Should we gloat? Sure—but we should also recognize that in the long run, PETA wants cows to have legal standing to sue ranchers, dogs to have standing to sue their owners, and mice to have standing to sue AIDS researchers. If PETA wins, this will be a lucrative racket for PETA’s legal staff, but a bad prospect for those of us who don’t believe that “a rat is a pig is a dog is a boy.”

    Scarily, as our Executive Director Rick Berman told CNN’s Global Public Square blog last week, these radicals actually have a lot more backing than you might think:

    While this is the next generation, the animal rights philosophy has already manifested itself in positions of power. Cass Sunstein, who runs the White House’s Office of Information and Regulatory Affairs, has written that animals should be given standing to sue humans in court (presumably with taxpayer funds for court-appointed lawyers).

    “[A]nimals should be permitted to bring suit, with human beings as their representatives, to prevent violations of current law,” Sunstein has written. “Any animals that are entitled to bring suit would be represented by (human) counsel, who would owe guardian like obligations and make decisions, subject to those obligations, on their clients’ behalf.”

    The American people don’t want to give PETA lawyers tax money to “represent” Bessie in ruining Old MacDonald, and they certainly don’t think that whales are slaves. Hopefully, the federal judiciary has more sense than at least one high-ranking federal bureaucrat and will treat the Sea World suit as the joke that it is.

  4. Federal Court Tramples Three-Ring Legal Circus

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    We’ve been following the campaign that animal rights groups have been waging for nearly a decade in federal court against Feld Entertainment, parent company of the Ringling Brothers and Barnum & Bailey Circus. Animal rights activist groups claimed that the world’s largest circus was abusing elephants, but a federal court dismissed the complaint. The radicals may have hoped that an appeal would keep their dream of ending the circus (and zoos, and livestock farms…) alive, but the U.S. Court of Appeals in Washington, D.C., upheld the dismissal Friday, ruling the plaintiff in the case did not have standing to sue.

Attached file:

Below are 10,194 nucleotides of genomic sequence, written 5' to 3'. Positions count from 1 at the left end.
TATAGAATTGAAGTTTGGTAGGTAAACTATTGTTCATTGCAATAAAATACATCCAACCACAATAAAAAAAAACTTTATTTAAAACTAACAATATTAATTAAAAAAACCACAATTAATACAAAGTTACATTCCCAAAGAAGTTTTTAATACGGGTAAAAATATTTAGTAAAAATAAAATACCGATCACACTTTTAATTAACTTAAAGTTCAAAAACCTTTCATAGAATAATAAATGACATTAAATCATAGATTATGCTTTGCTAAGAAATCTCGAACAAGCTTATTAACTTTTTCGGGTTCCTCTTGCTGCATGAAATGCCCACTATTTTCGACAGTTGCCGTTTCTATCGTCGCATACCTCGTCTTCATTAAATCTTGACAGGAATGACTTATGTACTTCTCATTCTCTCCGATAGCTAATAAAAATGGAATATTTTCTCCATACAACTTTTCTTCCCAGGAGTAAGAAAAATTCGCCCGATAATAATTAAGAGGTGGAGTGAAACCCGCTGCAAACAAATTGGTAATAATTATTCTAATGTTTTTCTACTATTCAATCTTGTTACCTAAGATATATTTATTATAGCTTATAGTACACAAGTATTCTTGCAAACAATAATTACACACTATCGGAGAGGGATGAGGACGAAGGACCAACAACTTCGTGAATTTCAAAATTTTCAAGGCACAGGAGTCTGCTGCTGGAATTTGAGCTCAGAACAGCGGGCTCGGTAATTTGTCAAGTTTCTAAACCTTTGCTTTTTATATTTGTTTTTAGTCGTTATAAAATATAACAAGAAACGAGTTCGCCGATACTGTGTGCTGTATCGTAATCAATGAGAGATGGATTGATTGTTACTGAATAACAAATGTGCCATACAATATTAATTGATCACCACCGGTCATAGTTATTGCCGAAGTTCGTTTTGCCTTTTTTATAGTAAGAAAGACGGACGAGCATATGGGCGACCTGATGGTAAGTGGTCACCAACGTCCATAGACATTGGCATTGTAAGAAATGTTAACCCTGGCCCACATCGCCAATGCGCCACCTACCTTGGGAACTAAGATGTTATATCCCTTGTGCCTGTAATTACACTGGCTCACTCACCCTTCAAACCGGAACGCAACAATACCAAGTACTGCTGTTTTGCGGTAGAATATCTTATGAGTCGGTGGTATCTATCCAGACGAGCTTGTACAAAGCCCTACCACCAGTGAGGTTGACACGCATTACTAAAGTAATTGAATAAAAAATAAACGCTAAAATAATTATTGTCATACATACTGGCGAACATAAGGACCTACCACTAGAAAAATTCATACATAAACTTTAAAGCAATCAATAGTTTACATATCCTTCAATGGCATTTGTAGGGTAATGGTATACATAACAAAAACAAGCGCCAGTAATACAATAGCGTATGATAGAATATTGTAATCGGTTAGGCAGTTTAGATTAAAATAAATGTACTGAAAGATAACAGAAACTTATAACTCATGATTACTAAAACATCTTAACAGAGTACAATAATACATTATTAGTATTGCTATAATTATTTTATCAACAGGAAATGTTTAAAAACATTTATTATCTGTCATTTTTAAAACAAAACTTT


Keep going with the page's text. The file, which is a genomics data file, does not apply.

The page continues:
Standing is the legal principle that governs who can sue for any particular damages claim. In order to have standing, a plaintiff must demonstrate that he suffered actual damage (injury), that the conduct of the defendant caused that injury (causation), and that a decision in the plaintiff’s favor will correct or compensate the damage done (redressability).

    However, the lower court went further, finding that the various animal rights groups bankrolling the complaint had paid Tom Rider, the lead accuser, $190,000 over the course of the lawsuit. Judge Emmet G. Sullivan wrote at the time:

    Beginning in December 2001 and continuing until at least the beginning of 2008, the organizational plaintiffs made payments to WAP [the Wildlife Advocacy Project] for the purpose of funding Mr. Rider. While FFA [The Fund for Animals]/HSUS (Mr. Markarian) testified that it was not certain whether WAP used its “donations” for other purposes as well, this testimony is undermined by the documents underlying FFA/HSUS’s “donations,” which indicate that the money was specifically for use in connection with this litigation. FFA/HSUS’s testimony also is questionable given that in 2003, plaintiffs’ counsel, Ms. Meyer, specifically sent an email to the representatives of the organizational plaintiffs, including Mr. Markarian, requesting funds to support Mr. Rider’s advocacy efforts regarding the elephants and the lawsuit, and expressly suggesting that the funds for Mr. Rider could be contributed to WAP so that they would be tax deductible.

    Those findings prompted Feld Entertainment to file a countersuit under the Racketeering Influenced Corrupt Organizations Act (RICO) in February 2010. (Who says the animal rights movement can’t act like a racket?) That suit is still active, although it could be a while before it’s resolved.

    When asked by The Washington Post what he thought about the appellate ruling, one of Feld’s attorneys said, “Feld Entertainment is the target today and some other businesses are going to be targets tomorrow, and at some point it has to stop.” He’s dead-on.

    Hopefully, Feld’s RICO lawsuit will cause the animal-rights extremists to think twice next time—but we wouldn’t count on it. PETA, after all, went after Ringling Bros. in 2005 for allegedly infiltrating the organization (hypocrisy much?) and saw that suit dismissed. PETA and other animal rightists also claimed in a 2003 lawsuit against the San Diego Zoo that elephants were better off dead than in captivity. And just last week PETA filed a lawsuit against Sea World claiming that they were keeping killer whales as “slaves.” Thank goodness the courts have seen these lawsuits for what they are—a tactic for activists to harass organizations they don’t like. Too bad taxpayers also end up footing much of the bill for these frivolous lawsuits.